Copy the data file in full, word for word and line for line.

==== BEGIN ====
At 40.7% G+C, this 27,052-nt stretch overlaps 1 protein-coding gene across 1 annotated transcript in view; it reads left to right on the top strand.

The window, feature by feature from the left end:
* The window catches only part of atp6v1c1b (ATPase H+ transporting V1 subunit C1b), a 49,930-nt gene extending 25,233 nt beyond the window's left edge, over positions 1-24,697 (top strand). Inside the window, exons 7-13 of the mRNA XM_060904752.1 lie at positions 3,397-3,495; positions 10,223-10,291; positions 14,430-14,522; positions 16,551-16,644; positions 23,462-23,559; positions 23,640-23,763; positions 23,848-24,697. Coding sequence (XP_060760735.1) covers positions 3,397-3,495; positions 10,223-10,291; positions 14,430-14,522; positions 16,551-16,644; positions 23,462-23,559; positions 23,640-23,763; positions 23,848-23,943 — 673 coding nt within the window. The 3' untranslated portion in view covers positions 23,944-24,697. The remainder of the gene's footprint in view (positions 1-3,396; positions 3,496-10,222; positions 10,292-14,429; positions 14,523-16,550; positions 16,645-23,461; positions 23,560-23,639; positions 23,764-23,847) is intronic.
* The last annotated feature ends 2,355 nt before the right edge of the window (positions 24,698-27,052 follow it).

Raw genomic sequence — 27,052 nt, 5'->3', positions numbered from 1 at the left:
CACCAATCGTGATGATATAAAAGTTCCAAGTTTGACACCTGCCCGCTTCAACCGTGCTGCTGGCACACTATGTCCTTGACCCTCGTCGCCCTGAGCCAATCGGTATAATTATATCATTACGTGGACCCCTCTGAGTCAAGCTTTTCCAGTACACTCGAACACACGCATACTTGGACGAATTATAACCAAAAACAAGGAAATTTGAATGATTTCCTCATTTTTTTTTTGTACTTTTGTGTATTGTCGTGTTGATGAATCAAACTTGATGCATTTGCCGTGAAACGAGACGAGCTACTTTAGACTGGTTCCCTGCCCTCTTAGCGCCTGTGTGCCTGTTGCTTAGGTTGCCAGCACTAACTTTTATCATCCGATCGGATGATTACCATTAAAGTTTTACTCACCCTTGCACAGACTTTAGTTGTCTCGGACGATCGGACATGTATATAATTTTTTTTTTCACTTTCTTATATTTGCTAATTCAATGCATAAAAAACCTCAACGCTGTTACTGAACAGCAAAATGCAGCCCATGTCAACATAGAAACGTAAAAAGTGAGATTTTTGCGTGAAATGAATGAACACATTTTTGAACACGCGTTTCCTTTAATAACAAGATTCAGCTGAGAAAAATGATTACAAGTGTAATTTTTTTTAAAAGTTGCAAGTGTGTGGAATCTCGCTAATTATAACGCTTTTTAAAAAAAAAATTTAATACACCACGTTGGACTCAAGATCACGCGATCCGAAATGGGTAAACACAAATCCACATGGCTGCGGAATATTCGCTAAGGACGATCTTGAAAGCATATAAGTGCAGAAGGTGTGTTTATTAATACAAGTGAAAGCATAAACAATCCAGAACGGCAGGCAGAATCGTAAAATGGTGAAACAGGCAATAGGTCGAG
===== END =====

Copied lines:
At 40.7% G+C, this 27,052-nt stretch overlaps 1 protein-coding gene across 1 annotated transcript in view; it reads left to right on the top strand.

The window, feature by feature from the left end:
* The window catches only part of atp6v1c1b (ATPase H+ transporting V1 subunit C1b), a 49,930-nt gene extending 25,233 nt beyond the window's left edge, over positions 1-24,697 (top strand). Inside the window, exons 7-13 of the mRNA XM_060904752.1 lie at positions 3,397-3,495; positions 10,223-10,291; positions 14,430-14,522; positions 16,551-16,644; positions 23,462-23,559; positions 23,640-23,763; positions 23,848-24,697. Coding sequence (XP_060760735.1) covers positions 3,397-3,495; positions 10,223-10,291; positions 14,430-14,522; positions 16,551-16,644; positions 23,462-23,559; positions 23,640-23,763; positions 23,848-23,943 — 673 coding nt within the window. The 3' untranslated portion in view covers positions 23,944-24,697. The remainder of the gene's footprint in view (positions 1-3,396; positions 3,496-10,222; positions 10,292-14,429; positions 14,523-16,550; positions 16,645-23,461; positions 23,560-23,639; positions 23,764-23,847) is intronic.
* The last annotated feature ends 2,355 nt before the right edge of the window (positions 24,698-27,052 follow it).

Raw genomic sequence — 27,052 nt, 5'->3', positions numbered from 1 at the left:
CACCAATCGTGATGATATAAAAGTTCCAAGTTTGACACCTGCCCGCTTCAACCGTGCTGCTGGCACACTATGTCCTTGACCCTCGTCGCCCTGAGCCAATCGGTATAATTATATCATTACGTGGACCCCTCTGAGTCAAGCTTTTCCAGTACACTCGAACACACGCATACTTGGACGAATTATAACCAAAAACAAGGAAATTTGAATGATTTCCTCATTTTTTTTTTGTACTTTTGTGTATTGTCGTGTTGATGAATCAAACTTGATGCATTTGCCGTGAAACGAGACGAGCTACTTTAGACTGGTTCCCTGCCCTCTTAGCGCCTGTGTGCCTGTTGCTTAGGTTGCCAGCACTAACTTTTATCATCCGATCGGATGATTACCATTAAAGTTTTACTCACCCTTGCACAGACTTTAGTTGTCTCGGACGATCGGACATGTATATAATTTTTTTTTTCACTTTCTTATATTTGCTAATTCAATGCATAAAAAACCTCAACGCTGTTACTGAACAGCAAAATGCAGCCCATGTCAACATAGAAACGTAAAAAGTGAGATTTTTGCGTGAAATGAATGAACACATTTTTGAACACGCGTTTCCTTTAATAACAAGATTCAGCTGAGAAAAATGATTACAAGTGTAATTTTTTTTAAAAGTTGCAAGTGTGTGGAATCTCGCTAATTATAACGCTTTTTAAAAAAAAAATTTAATACACCACGTTGGACTCAAGATCACGCGATCCGAAATGGGTAAACACAAATCCACATGGCTGCGGAATATTCGCTAAGGACGATCTTGAAAGCATATAAGTGCAGAAGGTGTGTTTATTAATACAAGTGAAAGCATAAACAATCCAGAACGGCAGGCAGAATCGTAAAATGGTGAAACAGGCAATAGGTCGAG